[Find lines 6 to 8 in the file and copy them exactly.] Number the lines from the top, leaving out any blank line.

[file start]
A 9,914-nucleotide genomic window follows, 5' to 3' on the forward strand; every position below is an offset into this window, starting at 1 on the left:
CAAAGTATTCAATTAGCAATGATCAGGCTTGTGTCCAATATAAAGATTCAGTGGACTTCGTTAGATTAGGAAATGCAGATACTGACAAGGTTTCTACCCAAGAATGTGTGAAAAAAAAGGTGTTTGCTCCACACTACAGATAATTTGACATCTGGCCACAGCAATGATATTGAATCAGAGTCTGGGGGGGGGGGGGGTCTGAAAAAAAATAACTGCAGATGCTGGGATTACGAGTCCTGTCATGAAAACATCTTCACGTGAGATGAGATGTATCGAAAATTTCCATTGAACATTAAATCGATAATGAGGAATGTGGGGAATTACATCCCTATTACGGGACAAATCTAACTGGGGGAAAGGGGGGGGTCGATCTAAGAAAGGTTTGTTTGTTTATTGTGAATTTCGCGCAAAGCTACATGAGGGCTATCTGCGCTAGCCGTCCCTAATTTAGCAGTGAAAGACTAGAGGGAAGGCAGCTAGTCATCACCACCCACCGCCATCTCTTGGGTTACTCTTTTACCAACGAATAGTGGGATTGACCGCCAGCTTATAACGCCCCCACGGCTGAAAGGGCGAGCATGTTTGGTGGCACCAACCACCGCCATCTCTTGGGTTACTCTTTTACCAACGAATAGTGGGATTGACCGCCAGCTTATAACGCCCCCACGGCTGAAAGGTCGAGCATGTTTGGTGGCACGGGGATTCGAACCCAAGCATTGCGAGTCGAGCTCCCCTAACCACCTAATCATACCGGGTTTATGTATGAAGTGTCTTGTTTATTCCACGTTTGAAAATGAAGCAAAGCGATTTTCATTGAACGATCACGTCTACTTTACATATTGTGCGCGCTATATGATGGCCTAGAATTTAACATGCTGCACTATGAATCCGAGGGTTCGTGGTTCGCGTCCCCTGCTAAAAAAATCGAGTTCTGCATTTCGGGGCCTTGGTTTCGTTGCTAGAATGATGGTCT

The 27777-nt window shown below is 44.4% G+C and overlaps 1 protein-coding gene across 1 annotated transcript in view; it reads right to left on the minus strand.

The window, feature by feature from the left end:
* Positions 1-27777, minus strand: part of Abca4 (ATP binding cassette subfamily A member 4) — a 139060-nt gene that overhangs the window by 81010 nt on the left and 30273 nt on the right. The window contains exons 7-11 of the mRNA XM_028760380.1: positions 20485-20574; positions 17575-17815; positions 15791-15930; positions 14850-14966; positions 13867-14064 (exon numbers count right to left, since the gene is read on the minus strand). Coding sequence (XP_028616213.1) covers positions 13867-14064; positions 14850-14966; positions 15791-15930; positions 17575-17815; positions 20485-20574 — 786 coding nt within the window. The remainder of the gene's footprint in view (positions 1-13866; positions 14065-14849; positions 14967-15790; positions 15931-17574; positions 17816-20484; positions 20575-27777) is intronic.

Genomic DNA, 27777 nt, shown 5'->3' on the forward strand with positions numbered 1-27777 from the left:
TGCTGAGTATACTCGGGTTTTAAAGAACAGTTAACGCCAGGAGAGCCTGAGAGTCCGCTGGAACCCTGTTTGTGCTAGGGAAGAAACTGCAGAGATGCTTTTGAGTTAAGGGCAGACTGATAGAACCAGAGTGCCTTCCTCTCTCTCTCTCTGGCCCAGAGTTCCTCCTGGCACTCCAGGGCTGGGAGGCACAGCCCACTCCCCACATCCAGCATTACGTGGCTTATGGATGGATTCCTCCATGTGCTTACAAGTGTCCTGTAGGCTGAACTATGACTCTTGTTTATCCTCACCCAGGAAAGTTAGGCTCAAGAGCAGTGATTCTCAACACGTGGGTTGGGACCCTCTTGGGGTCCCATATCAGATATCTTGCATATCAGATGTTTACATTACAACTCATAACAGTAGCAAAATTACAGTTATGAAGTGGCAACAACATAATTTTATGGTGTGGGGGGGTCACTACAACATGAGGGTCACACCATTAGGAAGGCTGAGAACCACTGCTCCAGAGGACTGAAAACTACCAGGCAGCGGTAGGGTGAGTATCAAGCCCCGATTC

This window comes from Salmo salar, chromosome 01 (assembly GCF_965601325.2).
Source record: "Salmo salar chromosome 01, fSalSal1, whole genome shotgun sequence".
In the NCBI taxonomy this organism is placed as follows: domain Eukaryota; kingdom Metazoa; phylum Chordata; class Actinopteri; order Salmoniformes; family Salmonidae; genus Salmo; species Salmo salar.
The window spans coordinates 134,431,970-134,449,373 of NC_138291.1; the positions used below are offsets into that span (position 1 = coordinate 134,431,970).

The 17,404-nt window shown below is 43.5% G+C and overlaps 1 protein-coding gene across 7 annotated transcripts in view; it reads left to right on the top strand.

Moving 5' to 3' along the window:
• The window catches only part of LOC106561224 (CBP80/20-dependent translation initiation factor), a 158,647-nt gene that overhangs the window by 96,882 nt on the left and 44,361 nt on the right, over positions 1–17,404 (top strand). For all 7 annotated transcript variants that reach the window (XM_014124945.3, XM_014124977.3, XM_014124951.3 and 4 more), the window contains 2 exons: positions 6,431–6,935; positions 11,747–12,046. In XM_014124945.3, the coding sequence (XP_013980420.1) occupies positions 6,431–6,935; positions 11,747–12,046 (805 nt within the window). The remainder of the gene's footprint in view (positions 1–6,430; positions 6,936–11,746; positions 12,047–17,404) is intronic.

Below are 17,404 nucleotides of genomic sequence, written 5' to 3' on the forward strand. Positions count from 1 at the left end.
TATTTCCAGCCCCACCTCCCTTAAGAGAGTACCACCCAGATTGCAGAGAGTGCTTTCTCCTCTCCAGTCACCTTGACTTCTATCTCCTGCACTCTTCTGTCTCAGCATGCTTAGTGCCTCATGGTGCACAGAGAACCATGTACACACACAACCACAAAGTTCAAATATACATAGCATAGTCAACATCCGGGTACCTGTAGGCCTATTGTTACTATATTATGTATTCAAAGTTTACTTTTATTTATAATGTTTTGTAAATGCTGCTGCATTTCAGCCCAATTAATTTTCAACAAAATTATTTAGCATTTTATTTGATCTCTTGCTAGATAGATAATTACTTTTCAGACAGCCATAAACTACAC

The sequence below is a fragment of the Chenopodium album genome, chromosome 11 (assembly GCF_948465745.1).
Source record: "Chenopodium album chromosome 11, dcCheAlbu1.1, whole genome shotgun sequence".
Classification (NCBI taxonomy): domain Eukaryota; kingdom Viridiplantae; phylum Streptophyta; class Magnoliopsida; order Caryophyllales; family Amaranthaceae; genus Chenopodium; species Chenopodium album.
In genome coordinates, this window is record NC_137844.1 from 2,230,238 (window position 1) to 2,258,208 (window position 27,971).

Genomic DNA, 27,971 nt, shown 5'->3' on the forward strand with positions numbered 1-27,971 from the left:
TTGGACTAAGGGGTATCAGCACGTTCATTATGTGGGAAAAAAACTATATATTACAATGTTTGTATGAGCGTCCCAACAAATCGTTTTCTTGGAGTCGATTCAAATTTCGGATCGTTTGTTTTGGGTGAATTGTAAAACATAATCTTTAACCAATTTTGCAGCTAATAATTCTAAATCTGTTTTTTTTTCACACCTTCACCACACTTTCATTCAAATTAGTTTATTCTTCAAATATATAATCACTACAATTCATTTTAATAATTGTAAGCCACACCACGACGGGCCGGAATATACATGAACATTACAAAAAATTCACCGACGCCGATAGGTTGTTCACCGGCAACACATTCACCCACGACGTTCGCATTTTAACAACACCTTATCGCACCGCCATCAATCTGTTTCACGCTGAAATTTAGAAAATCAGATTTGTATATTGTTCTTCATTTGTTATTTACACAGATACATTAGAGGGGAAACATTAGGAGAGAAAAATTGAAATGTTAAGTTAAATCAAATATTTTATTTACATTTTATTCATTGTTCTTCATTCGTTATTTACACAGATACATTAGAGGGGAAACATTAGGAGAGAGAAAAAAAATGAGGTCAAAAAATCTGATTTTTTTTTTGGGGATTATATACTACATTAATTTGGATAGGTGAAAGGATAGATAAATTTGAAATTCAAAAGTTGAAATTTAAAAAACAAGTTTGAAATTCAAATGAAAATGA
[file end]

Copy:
Genomic DNA, 27777 nt, shown 5'->3' on the forward strand with positions numbered 1-27777 from the left:
TGCTGAGTATACTCGGGTTTTAAAGAACAGTTAACGCCAGGAGAGCCTGAGAGTCCGCTGGAACCCTGTTTGTGCTAGGGAAGAAACTGCAGAGATGCTTTTGAGTTAAGGGCAGACTGATAGAACCAGAGTGCCTTCCTCTCTCTCTCTCTGGCCCAGAGTTCCTCCTGGCACTCCAGGGCTGGGAGGCACAGCCCACTCCCCACATCCAGCATTACGTGGCTTATGGATGGATTCCTCCATGTGCTTACAAGTGTCCTGTAGGCTGAACTATGACTCTTGTTTATCCTCACCCAGGAAAGTTAGGCTCAAGAGCAGTGATTCTCAACACGTGGGTTGGGACCCTCTTGGGGTCCCATATCAGATATCTTGCATATCAGATGTTTACATTACAACTCATAACAGTAGCAAAATTACAGTTATGAAGTGGCAACAACATAATTTTATGGTGTGGGGGGGTCACTACAACATGAGGGTCACACCATTAGGAAGGCTGAGAACCACTGCTCCAGAGGACTGAAAACTACCAGGCAGCGGTAGGGTGAGTATCAAGCCCCGATTC

This window comes from Salmo salar, chromosome 01 (assembly GCF_965601325.2).